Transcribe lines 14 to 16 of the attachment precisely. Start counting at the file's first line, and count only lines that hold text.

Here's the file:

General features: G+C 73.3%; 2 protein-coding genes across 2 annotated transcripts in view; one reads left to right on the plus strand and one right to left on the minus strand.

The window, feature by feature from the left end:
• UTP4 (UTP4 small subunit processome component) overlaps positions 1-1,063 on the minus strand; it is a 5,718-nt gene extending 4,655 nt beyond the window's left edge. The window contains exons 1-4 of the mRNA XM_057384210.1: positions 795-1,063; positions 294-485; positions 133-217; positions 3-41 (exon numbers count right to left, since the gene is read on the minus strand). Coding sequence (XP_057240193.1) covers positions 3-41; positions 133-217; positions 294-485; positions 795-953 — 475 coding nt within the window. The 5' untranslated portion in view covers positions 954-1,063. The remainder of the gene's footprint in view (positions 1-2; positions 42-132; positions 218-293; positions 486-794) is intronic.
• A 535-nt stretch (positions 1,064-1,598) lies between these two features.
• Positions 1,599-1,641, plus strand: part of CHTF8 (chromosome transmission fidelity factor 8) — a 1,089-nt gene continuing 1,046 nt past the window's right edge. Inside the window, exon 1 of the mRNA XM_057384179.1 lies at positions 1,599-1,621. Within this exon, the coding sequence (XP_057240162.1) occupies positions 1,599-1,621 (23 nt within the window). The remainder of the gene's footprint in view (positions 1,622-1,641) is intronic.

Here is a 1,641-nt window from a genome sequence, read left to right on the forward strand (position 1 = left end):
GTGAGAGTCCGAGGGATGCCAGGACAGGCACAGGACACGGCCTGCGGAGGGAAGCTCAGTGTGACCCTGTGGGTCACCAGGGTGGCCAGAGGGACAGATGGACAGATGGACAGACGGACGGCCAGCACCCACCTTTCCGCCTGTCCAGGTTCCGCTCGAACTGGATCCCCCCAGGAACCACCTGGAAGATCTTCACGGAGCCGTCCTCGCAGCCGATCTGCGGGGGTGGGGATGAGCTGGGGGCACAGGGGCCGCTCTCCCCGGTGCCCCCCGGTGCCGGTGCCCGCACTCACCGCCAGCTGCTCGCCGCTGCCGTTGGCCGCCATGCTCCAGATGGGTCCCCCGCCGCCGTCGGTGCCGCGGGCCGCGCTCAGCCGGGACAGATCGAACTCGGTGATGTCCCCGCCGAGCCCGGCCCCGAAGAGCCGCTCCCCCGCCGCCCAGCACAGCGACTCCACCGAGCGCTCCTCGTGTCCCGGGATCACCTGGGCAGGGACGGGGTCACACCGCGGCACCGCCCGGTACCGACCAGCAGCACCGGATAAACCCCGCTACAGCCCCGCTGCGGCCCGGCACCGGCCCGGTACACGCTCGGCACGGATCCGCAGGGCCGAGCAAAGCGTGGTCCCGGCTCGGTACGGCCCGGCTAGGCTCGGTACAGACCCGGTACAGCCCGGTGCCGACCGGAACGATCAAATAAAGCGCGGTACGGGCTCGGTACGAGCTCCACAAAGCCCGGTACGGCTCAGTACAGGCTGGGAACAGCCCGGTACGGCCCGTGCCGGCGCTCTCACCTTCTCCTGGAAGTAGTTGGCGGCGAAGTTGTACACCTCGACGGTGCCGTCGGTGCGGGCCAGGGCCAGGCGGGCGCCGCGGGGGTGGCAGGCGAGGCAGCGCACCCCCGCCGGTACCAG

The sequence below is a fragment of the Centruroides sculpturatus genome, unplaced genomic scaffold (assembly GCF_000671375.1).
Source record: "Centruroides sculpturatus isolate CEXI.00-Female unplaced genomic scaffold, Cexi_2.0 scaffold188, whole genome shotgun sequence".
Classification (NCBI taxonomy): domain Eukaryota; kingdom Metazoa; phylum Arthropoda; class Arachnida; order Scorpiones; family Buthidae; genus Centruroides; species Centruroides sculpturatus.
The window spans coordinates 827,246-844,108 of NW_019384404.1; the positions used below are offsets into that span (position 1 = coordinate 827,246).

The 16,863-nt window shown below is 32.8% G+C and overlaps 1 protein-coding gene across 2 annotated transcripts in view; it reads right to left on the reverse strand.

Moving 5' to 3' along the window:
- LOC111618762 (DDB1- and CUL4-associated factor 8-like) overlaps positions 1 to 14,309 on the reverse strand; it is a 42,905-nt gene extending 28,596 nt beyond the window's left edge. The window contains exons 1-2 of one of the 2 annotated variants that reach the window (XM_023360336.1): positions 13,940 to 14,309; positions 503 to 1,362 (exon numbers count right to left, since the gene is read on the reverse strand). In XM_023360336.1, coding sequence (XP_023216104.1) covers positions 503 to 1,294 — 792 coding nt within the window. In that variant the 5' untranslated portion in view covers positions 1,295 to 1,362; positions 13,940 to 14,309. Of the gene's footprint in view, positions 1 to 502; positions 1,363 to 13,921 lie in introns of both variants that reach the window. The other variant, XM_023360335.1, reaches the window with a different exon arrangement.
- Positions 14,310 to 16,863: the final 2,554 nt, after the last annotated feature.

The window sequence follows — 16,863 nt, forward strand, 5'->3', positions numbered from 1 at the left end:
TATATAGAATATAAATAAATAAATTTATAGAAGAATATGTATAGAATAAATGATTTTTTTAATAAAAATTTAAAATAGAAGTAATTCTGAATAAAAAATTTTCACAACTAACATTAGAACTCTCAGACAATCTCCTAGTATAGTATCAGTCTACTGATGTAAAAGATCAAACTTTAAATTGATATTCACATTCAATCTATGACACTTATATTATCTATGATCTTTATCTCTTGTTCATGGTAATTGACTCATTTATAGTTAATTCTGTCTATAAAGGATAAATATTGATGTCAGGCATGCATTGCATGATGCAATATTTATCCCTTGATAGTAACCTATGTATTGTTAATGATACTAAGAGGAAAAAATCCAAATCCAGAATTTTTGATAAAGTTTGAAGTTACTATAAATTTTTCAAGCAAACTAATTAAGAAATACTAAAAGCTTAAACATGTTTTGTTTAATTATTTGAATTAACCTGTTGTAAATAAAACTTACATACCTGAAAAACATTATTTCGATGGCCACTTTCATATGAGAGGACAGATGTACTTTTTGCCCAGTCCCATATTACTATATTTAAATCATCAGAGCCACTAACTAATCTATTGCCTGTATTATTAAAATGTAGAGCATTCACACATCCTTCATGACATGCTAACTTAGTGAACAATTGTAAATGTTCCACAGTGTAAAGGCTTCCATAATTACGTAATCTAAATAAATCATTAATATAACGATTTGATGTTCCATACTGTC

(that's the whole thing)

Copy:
- LOC111618762 (DDB1- and CUL4-associated factor 8-like) overlaps positions 1 to 14,309 on the reverse strand; it is a 42,905-nt gene extending 28,596 nt beyond the window's left edge. The window contains exons 1-2 of one of the 2 annotated variants that reach the window (XM_023360336.1): positions 13,940 to 14,309; positions 503 to 1,362 (exon numbers count right to left, since the gene is read on the reverse strand). In XM_023360336.1, coding sequence (XP_023216104.1) covers positions 503 to 1,294 — 792 coding nt within the window. In that variant the 5' untranslated portion in view covers positions 1,295 to 1,362; positions 13,940 to 14,309. Of the gene's footprint in view, positions 1 to 502; positions 1,363 to 13,921 lie in introns of both variants that reach the window. The other variant, XM_023360335.1, reaches the window with a different exon arrangement.
- Positions 14,310 to 16,863: the final 2,554 nt, after the last annotated feature.

The window sequence follows — 16,863 nt, forward strand, 5'->3', positions numbered from 1 at the left end: